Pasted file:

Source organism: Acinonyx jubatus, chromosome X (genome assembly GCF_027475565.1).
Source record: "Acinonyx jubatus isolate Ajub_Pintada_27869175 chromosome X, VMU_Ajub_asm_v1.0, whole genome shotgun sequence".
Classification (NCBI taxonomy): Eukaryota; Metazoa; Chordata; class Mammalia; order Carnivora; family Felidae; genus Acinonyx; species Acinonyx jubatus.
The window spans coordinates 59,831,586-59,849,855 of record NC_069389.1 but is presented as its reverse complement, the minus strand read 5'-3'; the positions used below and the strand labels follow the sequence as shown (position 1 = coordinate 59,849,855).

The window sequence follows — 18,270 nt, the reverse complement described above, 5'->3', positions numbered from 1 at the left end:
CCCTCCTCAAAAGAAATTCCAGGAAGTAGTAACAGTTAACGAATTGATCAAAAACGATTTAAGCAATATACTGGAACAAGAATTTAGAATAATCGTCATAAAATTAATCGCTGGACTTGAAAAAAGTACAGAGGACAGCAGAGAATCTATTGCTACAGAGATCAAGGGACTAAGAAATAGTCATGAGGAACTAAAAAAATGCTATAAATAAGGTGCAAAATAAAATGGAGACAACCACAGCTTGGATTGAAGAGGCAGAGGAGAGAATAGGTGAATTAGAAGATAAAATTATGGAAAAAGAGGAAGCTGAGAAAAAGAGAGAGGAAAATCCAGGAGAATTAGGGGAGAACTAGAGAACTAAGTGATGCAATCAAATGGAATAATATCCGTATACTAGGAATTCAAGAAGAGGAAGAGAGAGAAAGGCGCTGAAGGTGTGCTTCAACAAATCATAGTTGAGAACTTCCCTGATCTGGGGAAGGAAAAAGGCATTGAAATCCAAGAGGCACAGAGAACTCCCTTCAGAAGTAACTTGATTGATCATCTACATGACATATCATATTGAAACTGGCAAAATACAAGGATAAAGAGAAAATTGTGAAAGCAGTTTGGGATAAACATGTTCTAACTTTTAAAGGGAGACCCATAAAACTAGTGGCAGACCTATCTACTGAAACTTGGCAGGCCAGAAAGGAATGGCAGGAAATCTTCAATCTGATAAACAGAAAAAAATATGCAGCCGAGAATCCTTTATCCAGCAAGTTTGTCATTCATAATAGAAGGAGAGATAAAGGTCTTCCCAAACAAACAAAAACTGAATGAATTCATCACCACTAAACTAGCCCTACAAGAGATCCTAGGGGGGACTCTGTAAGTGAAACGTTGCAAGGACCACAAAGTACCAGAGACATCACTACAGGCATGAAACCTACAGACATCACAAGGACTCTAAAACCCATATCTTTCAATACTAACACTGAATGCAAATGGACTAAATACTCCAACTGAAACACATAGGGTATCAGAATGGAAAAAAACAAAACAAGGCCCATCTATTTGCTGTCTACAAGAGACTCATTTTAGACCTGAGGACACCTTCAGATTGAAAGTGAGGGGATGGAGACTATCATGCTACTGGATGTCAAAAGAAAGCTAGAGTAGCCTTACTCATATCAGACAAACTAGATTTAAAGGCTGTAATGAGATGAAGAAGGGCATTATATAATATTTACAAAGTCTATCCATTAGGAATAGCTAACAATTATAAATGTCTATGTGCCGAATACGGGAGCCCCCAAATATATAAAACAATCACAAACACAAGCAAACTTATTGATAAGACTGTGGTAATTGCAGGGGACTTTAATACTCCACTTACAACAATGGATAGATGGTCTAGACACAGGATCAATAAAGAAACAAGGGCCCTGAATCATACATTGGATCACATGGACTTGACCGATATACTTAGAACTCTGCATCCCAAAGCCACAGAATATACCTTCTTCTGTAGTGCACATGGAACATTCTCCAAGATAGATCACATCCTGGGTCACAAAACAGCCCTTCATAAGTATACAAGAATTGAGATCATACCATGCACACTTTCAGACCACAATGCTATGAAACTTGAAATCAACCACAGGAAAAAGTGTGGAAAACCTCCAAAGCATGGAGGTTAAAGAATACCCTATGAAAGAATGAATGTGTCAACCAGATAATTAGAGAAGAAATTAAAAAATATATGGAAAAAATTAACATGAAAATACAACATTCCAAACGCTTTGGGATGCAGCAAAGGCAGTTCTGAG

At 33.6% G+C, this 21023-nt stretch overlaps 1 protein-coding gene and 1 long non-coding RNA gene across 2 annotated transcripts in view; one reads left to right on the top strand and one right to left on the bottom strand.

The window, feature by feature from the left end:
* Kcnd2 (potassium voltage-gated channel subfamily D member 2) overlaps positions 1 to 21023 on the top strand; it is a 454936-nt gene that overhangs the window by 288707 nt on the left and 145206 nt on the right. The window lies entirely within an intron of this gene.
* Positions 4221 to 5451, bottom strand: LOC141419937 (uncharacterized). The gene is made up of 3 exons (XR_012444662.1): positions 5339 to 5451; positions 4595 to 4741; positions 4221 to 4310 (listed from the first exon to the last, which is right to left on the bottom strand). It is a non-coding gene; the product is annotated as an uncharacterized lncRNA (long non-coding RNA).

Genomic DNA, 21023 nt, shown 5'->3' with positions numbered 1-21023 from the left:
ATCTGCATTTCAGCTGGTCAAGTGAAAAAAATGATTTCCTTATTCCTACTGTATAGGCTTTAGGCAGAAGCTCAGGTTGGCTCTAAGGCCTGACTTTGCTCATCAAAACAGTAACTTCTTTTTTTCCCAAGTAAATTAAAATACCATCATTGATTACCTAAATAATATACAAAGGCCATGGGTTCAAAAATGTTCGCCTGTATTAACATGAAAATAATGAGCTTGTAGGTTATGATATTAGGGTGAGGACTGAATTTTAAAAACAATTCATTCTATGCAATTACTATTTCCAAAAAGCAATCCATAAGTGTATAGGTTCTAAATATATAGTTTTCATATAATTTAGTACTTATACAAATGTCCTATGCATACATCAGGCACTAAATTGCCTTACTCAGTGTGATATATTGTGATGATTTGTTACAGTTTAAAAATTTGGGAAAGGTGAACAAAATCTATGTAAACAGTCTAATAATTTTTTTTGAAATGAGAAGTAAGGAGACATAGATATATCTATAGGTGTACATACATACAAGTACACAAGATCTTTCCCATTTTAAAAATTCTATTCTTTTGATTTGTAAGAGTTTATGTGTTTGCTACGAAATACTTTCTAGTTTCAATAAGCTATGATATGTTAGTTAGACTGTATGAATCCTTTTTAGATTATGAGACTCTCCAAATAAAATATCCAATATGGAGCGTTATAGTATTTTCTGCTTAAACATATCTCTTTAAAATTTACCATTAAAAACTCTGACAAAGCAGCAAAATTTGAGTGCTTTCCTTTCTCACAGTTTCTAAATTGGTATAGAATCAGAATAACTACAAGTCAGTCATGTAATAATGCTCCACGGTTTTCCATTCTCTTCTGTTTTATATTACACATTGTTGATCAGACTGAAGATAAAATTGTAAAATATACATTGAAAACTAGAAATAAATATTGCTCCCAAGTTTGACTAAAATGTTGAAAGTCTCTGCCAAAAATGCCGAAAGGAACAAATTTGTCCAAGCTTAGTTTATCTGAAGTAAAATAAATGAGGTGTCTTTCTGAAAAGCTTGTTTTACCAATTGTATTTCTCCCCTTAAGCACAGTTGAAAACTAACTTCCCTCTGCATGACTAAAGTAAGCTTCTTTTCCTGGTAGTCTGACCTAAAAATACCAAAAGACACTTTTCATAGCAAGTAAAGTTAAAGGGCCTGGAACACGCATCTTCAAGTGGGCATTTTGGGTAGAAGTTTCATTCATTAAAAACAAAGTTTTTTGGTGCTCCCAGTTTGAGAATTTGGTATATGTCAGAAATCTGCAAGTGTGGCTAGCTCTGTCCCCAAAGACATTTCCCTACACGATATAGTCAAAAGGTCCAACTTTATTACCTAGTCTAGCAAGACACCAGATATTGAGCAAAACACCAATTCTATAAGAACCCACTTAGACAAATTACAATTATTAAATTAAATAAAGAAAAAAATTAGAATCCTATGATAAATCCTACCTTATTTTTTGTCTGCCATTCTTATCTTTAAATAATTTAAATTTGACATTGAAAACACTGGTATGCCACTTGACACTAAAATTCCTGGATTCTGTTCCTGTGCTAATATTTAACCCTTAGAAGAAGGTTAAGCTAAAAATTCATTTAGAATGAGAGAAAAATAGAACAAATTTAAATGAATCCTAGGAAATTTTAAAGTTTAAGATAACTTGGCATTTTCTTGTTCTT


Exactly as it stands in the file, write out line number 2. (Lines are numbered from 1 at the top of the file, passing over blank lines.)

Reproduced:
Source record: "Acinonyx jubatus isolate Ajub_Pintada_27869175 chromosome X, VMU_Ajub_asm_v1.0, whole genome shotgun sequence".